The IQ myth

by Sarah Belisamu

RNfinity | 10-12-2022

From its inception as a research tool, the concept of IQ has grown into a worldwide industry, that has formed the basis of recruitment and popular psychology but has sometimes led to uncomfortable and spurious generalizations about groups of people, and more recently has been the subject of DNA profiling.

We are very far away from understanding how the brain works, or the DNA governed mechanisms that produce life. We have 20000- 25000 genes, and it is known that at least 500 have an influence on intelligence, but the likely number may be a lot more than this, perhaps even the majority of genes have an impact on intelligence, as many processes are generic and function in many cells in the body including brain cells. It is estimated that a typical genome differs by 1.2 million bases from a reference genome. The number of combinations of DNA exceeds the number of people in the planet by many orders of magnitude. There are many processes behind this variation and whilst there may be more deleterious examples of variation arising from deletions of genes, fragments, or even whole chromosomes, that may lead to untimely death, poor health, reduced fertility and impact on intellectual function, there are infinitely many more, conserved, even handed variation of genes, before even considering the synergism that might exist between combinations of genetic mutations. With the dice being thrown so many times it is statistically impossible to inherit every ‘intellectually beneficial gene’ and our own genetic inheritance when compared to others cannot be deemed to be superior. In a sense we are all equally unlucky or unlucky. If a coin is flipped a million times, then you always arrive at near enough to 50% heads or 50% tails, in fact 95% of the time you get heads between 49.9% and 50.1% of the time, and 49% < or > 51% heads are practically impossible outcomes. This kind of idea of the binomial distribution arising from discrete entities i.e. coins or genes is implicit in the idea of the bell shaped curve. This would be feasible if there were a few genes that governed intelligence, but that does not seem to be the case as they would have been discovered already.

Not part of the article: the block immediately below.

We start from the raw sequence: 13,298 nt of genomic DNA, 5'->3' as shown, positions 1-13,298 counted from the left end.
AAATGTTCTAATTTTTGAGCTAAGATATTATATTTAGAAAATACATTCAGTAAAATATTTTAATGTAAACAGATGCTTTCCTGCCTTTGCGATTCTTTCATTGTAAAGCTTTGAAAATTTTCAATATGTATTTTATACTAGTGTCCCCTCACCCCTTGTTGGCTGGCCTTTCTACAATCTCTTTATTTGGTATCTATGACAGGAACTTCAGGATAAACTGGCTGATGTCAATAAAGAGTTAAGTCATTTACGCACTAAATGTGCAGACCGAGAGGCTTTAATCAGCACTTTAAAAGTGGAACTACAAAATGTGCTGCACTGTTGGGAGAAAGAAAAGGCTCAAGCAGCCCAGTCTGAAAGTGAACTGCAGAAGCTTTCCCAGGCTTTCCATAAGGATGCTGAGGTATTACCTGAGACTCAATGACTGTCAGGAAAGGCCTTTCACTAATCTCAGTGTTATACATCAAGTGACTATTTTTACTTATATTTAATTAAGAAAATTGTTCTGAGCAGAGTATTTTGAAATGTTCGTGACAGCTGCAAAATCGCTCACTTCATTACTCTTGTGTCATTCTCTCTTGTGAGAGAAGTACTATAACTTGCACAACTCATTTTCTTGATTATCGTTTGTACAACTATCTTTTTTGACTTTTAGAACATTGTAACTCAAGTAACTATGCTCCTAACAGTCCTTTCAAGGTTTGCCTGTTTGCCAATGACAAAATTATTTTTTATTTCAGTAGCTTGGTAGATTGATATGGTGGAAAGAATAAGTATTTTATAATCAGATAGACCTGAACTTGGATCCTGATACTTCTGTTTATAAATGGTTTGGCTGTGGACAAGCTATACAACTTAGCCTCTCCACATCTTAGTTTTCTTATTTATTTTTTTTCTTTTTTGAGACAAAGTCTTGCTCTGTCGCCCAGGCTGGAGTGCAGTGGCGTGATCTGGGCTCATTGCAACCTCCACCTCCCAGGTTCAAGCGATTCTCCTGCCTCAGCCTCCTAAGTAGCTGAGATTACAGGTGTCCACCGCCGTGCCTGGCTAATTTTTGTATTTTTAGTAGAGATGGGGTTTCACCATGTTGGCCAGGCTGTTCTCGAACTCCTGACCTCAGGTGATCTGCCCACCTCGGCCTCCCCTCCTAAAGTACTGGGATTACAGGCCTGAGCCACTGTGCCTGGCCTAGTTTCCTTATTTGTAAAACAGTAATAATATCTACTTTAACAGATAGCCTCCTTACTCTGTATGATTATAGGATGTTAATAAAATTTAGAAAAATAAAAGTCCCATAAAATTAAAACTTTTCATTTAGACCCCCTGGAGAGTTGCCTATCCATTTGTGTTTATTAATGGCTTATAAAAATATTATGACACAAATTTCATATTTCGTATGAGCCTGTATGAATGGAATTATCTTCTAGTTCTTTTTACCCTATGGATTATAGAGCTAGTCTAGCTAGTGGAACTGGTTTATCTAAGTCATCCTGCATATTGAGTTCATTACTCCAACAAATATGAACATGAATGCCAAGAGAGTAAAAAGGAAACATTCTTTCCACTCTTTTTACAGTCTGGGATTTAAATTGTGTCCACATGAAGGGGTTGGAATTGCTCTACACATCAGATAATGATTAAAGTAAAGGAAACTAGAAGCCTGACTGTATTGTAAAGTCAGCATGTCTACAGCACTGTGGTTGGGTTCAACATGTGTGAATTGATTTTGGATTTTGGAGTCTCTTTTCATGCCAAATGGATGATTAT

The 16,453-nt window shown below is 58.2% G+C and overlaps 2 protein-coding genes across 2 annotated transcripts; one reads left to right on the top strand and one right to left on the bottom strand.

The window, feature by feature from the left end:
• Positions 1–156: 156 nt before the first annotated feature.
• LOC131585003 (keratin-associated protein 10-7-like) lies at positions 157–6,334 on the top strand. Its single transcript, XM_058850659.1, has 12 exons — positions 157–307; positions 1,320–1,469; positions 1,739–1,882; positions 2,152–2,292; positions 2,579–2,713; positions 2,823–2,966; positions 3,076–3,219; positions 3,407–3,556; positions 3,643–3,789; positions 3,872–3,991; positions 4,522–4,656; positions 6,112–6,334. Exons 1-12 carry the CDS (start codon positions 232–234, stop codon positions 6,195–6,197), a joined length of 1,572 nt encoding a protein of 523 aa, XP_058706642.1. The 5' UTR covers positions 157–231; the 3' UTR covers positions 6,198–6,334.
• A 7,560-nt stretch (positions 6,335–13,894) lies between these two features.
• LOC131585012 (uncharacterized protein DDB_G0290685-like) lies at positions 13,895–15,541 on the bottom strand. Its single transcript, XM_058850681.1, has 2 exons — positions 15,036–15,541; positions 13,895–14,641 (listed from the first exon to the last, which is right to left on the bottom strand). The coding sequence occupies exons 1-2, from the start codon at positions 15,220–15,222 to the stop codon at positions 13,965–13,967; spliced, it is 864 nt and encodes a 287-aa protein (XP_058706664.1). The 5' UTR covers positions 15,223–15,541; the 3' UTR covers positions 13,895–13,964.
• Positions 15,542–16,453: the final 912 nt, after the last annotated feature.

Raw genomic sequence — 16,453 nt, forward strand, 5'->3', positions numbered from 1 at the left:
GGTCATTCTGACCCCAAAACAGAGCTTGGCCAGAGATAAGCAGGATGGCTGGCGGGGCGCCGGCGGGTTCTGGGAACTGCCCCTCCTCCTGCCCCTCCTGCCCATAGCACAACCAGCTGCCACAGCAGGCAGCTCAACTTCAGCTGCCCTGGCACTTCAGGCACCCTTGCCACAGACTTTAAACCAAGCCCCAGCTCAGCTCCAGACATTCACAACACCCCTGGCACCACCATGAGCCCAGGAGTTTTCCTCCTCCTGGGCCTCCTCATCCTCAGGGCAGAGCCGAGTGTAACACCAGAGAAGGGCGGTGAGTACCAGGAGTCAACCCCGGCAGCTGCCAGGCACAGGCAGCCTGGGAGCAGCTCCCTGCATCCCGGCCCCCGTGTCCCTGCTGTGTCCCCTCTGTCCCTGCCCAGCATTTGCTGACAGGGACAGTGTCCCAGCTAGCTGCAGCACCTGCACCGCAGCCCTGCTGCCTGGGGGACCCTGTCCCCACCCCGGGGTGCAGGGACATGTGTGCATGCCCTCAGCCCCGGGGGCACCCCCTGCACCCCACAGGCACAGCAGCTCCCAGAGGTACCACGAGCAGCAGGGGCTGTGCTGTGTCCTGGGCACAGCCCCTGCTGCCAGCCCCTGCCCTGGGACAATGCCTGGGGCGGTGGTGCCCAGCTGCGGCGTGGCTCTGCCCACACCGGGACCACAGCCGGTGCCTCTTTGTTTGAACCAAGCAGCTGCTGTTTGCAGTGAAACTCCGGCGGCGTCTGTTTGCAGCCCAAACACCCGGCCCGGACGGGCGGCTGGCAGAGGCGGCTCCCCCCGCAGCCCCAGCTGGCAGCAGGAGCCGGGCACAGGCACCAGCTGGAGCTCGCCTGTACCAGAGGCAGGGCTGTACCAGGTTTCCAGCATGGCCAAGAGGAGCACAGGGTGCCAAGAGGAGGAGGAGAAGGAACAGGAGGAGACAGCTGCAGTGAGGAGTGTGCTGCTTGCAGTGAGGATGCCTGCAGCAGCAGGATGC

Genome wide analysis has yielded some insight but currently only accounts for 1.5% of the variation in IQ. The modelling of a trait by compiling the effect of many genes is called polygenic scoring and already it is becoming a big business, despite the lack of predictability that is currently possible. A worrying aspect is that such tests could potentially be used to screen embryos and sperm cells used for IVF and profiles fetuses for desirable traits. Nature has already developed stunning mechanisms to maintain the quality of DNA and it is naïve to think we can facilitate this through intervention when we have such an incomplete understanding of the underlying processes. With so many genes involved the idea of being advantaged melts away within the incredible number of permutations.

A remarkable trait that we possess is the universal ability for us to communicate with each other from a young age, despite language being complex and nuanced, and most of the time we get it instantly, even when there is misdirection, subtext or double entendres. We all laugh at hearing some joke that we have never heard before, perhaps there was some inventive use of language. Language is evolving all the time and we evolve with it and contribute to its evolution and yes some might have a much broader vocabulary than others but does this matter? Using language that most people do not understand impairs communication, and in many cases, it is better to embrace normality and use language that is understood by the majority. Consider, have you ever encountered an unfamiliar word and still not understood it after looking it up in a dictionary? I would venture that the answer is no, and perhaps that word is somewhat redundant and might not be worthy of its entry in a dictionary.